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In most situations, obtaining a patient’s valid consent to a procedure or treatment is a simple matter of following straightforward guidelines, but circumstances can occasionally develop in which conflicting principles must be resolved and this can pose a dilemma for clinicians. This booklet has been written as a guide to the ethical and legal principles that should be applied, both in straightforward and more challenging circumstances.

To treat competent patients without their valid consent is a violation of their constitutional rights and transgresses a fundamental principle of medical law. The basic rule is simple: no-one has the right to touch anyone else without lawful justification and if doctors do so it may well undermine patients’ trust as well as violate their rights to physical integrity. The only exception to this rule is when the patient lacks the capacity (by virtue of his or her lack of maturity or a mental impairment) to give valid consent, in which case someone else has to make decisions on the patient’s behalf.

Failure to respect a patient’s rights to bodily integrity may lead to a complaint to the HPCSA, civil or criminal proceedings for assault, or to a claim. It is important to remember that a well-taken consent is not based on a one-off event, but is an outcome of an ongoing communication process (see Box 1).

There are three components to valid consent:

  • Capacity
  • Information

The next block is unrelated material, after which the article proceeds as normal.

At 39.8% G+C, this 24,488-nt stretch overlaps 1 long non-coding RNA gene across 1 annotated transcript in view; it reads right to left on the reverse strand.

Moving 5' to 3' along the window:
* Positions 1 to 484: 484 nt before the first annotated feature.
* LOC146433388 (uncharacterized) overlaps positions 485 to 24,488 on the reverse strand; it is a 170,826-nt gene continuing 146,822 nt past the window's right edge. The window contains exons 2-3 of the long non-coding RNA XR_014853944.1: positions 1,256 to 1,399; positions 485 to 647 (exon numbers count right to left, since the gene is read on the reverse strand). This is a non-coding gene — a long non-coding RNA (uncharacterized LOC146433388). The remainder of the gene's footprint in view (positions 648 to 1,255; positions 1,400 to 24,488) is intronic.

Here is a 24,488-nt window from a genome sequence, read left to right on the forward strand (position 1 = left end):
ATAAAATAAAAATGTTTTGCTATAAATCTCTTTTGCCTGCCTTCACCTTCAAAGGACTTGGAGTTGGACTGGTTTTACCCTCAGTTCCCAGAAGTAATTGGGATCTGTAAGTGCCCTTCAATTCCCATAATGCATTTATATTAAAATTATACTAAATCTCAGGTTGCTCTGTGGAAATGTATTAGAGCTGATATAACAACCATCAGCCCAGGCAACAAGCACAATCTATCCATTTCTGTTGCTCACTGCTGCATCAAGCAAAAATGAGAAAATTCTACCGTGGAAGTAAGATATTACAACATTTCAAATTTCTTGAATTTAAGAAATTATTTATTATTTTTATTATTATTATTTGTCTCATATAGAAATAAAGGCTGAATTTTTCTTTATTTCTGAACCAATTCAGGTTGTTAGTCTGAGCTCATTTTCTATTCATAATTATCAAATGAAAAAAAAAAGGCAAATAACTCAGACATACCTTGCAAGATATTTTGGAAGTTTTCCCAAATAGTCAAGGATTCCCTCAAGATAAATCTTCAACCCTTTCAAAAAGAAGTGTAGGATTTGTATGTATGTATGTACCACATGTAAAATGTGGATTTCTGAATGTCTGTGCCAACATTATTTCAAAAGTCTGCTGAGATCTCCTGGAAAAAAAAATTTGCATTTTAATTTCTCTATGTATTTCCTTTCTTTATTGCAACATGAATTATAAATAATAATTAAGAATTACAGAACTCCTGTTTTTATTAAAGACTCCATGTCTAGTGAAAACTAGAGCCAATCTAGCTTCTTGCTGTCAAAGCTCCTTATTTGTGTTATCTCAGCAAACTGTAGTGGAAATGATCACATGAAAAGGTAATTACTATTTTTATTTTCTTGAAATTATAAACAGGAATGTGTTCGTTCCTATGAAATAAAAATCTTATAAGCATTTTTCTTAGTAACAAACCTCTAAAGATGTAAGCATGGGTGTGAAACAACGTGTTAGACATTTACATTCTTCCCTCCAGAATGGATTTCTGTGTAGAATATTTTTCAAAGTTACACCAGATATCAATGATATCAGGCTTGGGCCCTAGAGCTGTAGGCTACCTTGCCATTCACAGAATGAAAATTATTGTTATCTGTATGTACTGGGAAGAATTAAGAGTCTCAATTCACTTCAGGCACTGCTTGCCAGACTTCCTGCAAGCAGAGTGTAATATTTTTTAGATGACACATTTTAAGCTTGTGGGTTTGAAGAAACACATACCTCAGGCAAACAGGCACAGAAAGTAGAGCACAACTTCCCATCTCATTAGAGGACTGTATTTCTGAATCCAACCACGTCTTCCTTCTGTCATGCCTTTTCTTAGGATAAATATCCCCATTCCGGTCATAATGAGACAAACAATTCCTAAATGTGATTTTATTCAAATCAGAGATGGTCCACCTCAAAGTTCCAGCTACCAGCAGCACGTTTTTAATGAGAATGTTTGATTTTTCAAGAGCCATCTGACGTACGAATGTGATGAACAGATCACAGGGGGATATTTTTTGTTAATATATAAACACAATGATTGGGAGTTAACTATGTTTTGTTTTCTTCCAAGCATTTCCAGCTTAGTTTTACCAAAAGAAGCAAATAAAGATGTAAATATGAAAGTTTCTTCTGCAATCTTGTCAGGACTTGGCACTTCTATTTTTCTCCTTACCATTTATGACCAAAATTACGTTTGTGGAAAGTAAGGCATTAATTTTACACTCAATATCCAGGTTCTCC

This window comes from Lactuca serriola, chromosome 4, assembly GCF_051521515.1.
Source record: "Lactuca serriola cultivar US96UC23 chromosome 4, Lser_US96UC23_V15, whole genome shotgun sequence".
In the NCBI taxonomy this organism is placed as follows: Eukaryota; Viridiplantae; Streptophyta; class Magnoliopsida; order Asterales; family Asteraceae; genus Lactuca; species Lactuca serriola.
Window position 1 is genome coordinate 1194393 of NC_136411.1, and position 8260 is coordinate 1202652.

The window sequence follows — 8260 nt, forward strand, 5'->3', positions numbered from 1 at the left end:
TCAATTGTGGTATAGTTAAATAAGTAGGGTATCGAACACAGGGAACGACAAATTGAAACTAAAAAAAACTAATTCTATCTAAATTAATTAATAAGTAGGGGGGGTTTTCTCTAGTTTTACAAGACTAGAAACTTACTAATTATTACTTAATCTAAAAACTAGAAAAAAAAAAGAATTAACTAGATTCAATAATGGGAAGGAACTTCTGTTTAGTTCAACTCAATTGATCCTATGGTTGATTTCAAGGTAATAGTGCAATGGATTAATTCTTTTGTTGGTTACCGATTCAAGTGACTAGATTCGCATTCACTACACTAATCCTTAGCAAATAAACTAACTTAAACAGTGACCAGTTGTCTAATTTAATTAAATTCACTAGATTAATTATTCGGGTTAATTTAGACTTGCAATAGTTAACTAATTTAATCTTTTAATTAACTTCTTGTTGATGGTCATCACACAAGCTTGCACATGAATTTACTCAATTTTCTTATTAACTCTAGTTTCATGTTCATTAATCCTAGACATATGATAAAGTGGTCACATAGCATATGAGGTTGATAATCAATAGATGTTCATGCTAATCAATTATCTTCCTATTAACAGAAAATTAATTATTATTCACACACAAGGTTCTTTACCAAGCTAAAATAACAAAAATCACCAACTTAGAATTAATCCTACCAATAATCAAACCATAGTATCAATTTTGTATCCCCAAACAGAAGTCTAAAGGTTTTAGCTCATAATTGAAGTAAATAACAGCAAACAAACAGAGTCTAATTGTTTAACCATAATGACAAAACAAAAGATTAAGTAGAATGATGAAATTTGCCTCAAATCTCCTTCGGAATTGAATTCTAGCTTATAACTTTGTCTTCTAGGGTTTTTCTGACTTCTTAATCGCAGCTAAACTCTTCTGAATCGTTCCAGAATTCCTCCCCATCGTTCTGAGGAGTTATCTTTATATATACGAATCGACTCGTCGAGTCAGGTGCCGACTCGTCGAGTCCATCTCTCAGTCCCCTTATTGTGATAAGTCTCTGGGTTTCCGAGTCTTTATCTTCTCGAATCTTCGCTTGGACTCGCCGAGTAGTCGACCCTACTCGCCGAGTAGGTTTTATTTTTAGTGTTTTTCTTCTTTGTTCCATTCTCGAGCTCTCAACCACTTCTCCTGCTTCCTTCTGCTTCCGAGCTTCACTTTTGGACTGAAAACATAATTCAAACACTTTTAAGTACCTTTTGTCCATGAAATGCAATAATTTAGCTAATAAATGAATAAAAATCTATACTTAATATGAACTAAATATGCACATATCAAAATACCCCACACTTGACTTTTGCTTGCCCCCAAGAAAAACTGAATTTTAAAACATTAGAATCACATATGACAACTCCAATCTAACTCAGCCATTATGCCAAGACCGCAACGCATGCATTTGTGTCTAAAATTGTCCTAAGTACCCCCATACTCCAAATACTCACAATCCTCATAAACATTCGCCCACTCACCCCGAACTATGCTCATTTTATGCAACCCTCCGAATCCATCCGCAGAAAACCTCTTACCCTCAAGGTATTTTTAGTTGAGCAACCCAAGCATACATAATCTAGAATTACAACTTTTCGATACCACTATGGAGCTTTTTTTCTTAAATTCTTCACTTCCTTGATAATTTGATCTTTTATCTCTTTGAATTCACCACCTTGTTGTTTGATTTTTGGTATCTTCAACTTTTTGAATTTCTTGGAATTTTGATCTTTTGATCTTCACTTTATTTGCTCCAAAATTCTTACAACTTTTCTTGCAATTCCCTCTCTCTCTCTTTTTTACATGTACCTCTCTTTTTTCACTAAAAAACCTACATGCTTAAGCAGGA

• Voluntariness.

Figure 1: Steps in the consent process

Obtaining a patient’s consent to treatment is not just a matter of asking for a signature on a consent form; it is a communication process.

Step 1: Threshold Elements

Assess the patient’s decisional capacity. Check that the patient is not under undue duress (ie, is able to make a voluntary decision) .

Step 2: Informational Elements (see Box 5)

Describe the proposed intervention. Discuss risks, benefits and consequences of the proposed intervention/including costs/no charge, and check that the patient understands the information and can make and communicate a rational decision based on that information.

Step 3: Consent Elements

The patient makes a decision. The patient communicates his/her decision and, if appropriate, signs a consent form (authorisation).

Step 4: Confirmation Elements

The patient is reminded that consent can be withdrawn at any time. If there has been a delay between authorisation and the procedure, the patient’s willingness to proceed is confirmed.